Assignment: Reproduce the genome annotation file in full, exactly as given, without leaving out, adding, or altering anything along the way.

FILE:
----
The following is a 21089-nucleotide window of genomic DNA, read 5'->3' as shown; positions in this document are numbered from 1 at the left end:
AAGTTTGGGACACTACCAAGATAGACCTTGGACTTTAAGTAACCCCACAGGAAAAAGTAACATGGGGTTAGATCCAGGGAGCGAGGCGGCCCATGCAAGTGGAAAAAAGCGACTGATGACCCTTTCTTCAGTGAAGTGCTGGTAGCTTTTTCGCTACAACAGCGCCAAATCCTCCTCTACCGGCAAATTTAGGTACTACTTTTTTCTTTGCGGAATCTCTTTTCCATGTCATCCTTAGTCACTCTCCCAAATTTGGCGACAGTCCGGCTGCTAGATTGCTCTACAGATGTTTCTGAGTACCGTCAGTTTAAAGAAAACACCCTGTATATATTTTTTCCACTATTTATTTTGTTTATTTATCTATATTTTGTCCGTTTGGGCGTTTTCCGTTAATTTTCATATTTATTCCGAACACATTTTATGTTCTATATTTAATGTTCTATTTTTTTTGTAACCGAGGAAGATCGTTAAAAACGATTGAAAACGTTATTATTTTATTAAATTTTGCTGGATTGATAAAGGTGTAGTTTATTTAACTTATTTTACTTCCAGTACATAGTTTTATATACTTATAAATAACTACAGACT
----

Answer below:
The following is a 21089-nucleotide window of genomic DNA, read 5'->3' as shown; positions in this document are numbered from 1 at the left end:
AAGTTTGGGACACTACCAAGATAGACCTTGGACTTTAAGTAACCCCACAGGAAAAAGTAACATGGGGTTAGATCCAGGGAGCGAGGCGGCCCATGCAAGTGGAAAAAAGCGACTGATGACCCTTTCTTCAGTGAAGTGCTGGTAGCTTTTTCGCTACAACAGCGCCAAATCCTCCTCTACCGGCAAATTTAGGTACTACTTTTTTCTTTGCGGAATCTCTTTTCCATGTCATCCTTAGTCACTCTCCCAAATTTGGCGACAGTCCGGCTGCTAGATTGCTCTACAGATGTTTCTGAGTACCGTCAGTTTAAAGAAAACACCCTGTATATATTTTTTCCACTATTTATTTTGTTTATTTATCTATATTTTGTCCGTTTGGGCGTTTTCCGTTAATTTTCATATTTATTCCGAACACATTTTATGTTCTATATTTAATGTTCTATTTTTTTTGTAACCGAGGAAGATCGTTAAAAACGATTGAAAACGTTATTATTTTATTAAATTTTGCTGGATTGATAAAGGTGTAGTTTATTTAACTTATTTTACTTCCAGTACATAGTTTTATATACTTATAAATAACTACAGACT